A heavily-armed man opened fire in a "terrorist attack" on a high-speed train travelling from Amsterdam to Paris on Friday, injuring at least two people before he was overpowered by two American passengers.
The suspect, who was arrested at a railway station in the northern French town of Arras, was a 26-year-old from Morocco or of Moroccan origin who was known to the intelligence services, French investigators said.
The man had a Kalashnikov, an automatic pistol, ammunition and a box cutter in his luggage, one police source told AFP.
The motives for the shooting were not immediately known, although French prosecutors said counter-terrorism investigators had taken over the probe.
France has been on high alert since Islamist gunmen went on the rampage in January, killing 17 people in Paris.
"I condemn the terrorist attack on the Thalys (train) and express my sympathy to the victims," Belgian Prime Minister Charles Michel said on Twitter of the incident which occurred while the train was on Belgian territory.
According to initial unconfirmed information from investigators, the two men who tackled the gunman were American soldiers who had apparently heard him loading his weapons in a toilet cubicle and confronted him when he came out.
The incident occurred at 5.50 pm (1550 GMT), the train operator said.
The gunman was arrested ten minutes later when the train with 554 passengers on board stopped at Arras station where armed police were waiting, a spokesman for the French state rail company SNCF told AFP.
One of the Americans who confronted the gunmen was injured, sources said. Media reports said a British man was also hurt, but the Foreign Office in London said there were no reports of any British casualties.
One victim was hit by a bullet but his life was not in danger, while the second suffered cuts to his elbow caused by a box cutter.
The French actor Jean-Hugues Anglade, who appeared in the 1986 cult film "Betty Blue" staring Beatrice Dalle, was lightly injured in the incident, a witness told AFP on condition of anonymity.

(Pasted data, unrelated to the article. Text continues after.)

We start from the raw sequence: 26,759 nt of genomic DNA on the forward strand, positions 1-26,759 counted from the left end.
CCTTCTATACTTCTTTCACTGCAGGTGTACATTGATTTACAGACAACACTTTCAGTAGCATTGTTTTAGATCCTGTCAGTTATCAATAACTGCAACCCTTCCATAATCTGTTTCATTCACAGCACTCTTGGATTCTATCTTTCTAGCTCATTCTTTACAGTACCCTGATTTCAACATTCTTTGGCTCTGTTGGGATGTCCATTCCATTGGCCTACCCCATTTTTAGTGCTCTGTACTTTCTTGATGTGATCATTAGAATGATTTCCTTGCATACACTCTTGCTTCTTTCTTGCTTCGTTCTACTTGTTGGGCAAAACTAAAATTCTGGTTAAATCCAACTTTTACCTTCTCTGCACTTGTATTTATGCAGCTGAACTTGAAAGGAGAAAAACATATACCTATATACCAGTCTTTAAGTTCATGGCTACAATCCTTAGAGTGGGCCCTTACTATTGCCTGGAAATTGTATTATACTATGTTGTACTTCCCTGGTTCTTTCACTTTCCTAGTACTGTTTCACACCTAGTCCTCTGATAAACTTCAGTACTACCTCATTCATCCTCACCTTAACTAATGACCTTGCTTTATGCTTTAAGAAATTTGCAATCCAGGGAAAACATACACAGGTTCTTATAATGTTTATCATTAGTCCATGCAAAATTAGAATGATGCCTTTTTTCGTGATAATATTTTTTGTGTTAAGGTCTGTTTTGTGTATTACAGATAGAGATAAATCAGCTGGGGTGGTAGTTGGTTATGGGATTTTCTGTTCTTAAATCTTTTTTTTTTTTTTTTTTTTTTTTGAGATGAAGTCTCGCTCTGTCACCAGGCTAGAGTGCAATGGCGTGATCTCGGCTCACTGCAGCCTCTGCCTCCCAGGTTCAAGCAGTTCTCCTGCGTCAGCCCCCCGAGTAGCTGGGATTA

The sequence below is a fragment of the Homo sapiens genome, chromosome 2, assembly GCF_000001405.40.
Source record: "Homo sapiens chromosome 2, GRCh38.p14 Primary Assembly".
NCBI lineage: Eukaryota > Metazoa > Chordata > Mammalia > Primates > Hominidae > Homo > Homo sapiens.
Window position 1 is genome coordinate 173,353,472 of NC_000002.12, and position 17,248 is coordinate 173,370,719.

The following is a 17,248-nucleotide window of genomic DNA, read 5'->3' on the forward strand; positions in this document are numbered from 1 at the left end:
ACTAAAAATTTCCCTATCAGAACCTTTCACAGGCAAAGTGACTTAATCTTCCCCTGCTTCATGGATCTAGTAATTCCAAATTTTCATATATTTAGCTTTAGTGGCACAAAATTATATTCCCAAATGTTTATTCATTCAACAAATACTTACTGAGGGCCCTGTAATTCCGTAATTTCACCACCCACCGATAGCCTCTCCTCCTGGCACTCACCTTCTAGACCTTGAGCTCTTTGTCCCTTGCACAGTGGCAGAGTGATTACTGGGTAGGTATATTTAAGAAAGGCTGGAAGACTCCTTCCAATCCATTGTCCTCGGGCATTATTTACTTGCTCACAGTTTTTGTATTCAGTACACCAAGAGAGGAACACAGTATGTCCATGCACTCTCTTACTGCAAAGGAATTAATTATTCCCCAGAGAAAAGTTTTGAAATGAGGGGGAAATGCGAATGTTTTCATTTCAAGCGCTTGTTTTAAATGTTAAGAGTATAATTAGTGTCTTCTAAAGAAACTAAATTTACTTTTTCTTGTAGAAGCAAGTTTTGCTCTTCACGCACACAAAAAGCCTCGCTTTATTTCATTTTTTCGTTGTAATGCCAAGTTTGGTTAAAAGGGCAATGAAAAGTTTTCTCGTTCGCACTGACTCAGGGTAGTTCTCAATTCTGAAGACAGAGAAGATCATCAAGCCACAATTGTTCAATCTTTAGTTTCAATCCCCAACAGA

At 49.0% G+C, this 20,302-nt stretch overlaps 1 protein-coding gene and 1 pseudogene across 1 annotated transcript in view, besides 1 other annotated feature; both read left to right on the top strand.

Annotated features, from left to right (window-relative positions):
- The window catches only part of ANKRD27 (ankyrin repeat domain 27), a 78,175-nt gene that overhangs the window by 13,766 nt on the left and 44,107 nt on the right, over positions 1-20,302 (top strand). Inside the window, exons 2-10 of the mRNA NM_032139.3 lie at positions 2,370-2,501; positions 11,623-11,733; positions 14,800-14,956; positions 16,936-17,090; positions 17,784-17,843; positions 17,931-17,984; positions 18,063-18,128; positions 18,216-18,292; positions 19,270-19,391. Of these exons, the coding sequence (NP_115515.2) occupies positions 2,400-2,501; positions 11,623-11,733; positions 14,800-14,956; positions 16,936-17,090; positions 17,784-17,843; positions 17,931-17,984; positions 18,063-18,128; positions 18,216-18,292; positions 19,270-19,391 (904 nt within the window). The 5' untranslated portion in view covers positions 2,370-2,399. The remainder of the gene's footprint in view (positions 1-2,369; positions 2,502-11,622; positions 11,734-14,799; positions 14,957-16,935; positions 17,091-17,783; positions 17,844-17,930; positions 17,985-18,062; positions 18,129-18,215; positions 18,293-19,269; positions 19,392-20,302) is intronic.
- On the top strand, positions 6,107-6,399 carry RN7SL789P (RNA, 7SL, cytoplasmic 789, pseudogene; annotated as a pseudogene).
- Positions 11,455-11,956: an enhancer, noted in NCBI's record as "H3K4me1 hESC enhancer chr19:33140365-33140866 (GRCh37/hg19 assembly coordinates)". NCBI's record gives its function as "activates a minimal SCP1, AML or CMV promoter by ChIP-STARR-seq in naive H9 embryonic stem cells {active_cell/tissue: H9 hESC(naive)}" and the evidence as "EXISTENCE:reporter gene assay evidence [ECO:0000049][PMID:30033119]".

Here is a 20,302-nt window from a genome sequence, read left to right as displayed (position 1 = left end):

He was reportedly hurt breaking the glass to activate the train\’s alarm.
French Interior Minister Bernard Cazeneuve, who went to Arras in the wake of the incident, praised the Americans who had subdued the "extremely violent" suspect.
They showed "great bravery in very trying circumstances", he said. "Without their cool-headed actions we could have been faced with a terrible incident."
French President Francois Hollande and Belgian premier Michel agreed in a telephone call to "cooperate closely" in the investigation, according to a statement from the Elysee.
"Everything is being done to shed light" on the shooting, Hollande said.
The French prosecutor\’s office said its anti-terrorist section had taken over the investigation into the incident, "in view of the weaponry used, the way it happened and the context".
Witness Nicolas Martinage, 17, said he had seen the victims being taken off the train in Arras.
"There were two people with blood on them, one had a wound to the eye. The second was around 30 and had a bandage on his shoulder. Both men were on stretchers," he told AFP.
"The passengers are safe, the situation has been brought under control," train operator Thalys, which is jointly owned by the national rail companies of Belgium, France and Germany, said on Twitter.
One passenger, Patrick Arres, 51, said when the train pulled into Arras station he saw more than 30 armed police on the tracks. "They were looking for someone, people were scared."
France remains on edge after Islamic extremists attacked the satirical magazine Charlie Hebdo and a Jewish supermarket in Paris in January in a spree that killed 17 people and shocked the world.
In June, a man beheaded his boss and tried to blow up a gas plant in southern France in what prosecutors say was an attack inspired by the Islamic State group.
In May last year, four people, including two Israeli tourists, were killed when a gunman opened fire at the Jewish Museum in Brussels.